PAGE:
…as PCVSF expends N10bn on victims’ resettlement
Four policemen indicted for demanding sex before allowing internally displaced persons (IDPs) to have access to food in their camps have been dismissed and currently being tried for the offence.
Disclosing this in Lagos, the Vice Chairman, Presidential Committee on Victims Support Fund (PCVSF), Tijjani Musa Tumsah, who led a team to the newspaper house, said stability was gradually returning to the various camps just as most of the displaced persons have been resettled in their communities.
Although he could not disclose the names of the culprits, he, however, described the dismissal and trial of the policemen as a mark of seriousness on the part of Federal Government to put an end to any form of victimization within any of the camps.
Tumsah, who said that the PCVSF had spent about N10 billion on various projects to get the displaced persons resettled, revealed that the number of originally displaced persons put at 2.4 million had reduced to 1.7 million, adding that the gradual return of peace and stability had made it possible to close the IDPs’ camp in Yobe state.
He also said that apart from the 18 registered camps in Maiduguri, some churches and non-governmental organisations have also been discovering other camp, some displaced persons ran to during the crisis.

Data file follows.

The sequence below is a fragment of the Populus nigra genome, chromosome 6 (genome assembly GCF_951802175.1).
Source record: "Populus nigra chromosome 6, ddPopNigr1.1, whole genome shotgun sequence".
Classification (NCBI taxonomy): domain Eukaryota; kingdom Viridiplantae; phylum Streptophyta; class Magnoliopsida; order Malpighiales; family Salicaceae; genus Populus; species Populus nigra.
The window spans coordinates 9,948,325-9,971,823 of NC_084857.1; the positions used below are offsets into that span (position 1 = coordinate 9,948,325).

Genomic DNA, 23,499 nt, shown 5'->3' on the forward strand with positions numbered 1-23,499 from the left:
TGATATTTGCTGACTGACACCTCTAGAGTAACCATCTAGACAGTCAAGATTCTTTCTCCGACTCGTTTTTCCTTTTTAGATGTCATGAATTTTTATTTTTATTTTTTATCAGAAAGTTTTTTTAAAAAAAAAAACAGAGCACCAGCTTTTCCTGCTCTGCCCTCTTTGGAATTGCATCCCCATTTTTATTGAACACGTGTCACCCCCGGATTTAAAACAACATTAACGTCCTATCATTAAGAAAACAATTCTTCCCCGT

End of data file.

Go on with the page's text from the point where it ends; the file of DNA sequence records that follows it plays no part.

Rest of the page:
The support fund set up in 2014 at the peak of Boko Haram insurgency as a non-military response to the terrorist activities, is made up of individuals drawn from the private sector, humanitarian and development agencies, security agencies, government agencies as we ll as civil society and religious organisations.
Calling on the media to assisting in projecting its activities, Tumsah said out of 1,200 schools destroyed by Boko Haram across the North East, PCVSF had intervened by rebuilding and fully furnishing 100, besides intervening in other form of rehabilitations in Edo and Benue states in the past.
Speaking further on the objectives of the support fund, which is chaired by Gen. T.Y. Danjuma, Tumsah, he said it was established to resettle victims of insurgency as well as ameliorate their welfare.
“We have recovered infrastructure destroyed by insurgents and have resettled those, who have gone back to their communities. We have committed funds raised for this cause on resettlement, especially education.
“The moment we are done with rebuilding the schools, we just don’t stop there. We go ahead to rehabilitate the teachers and also provide kits for the students to make going back to school easier for them,” he said.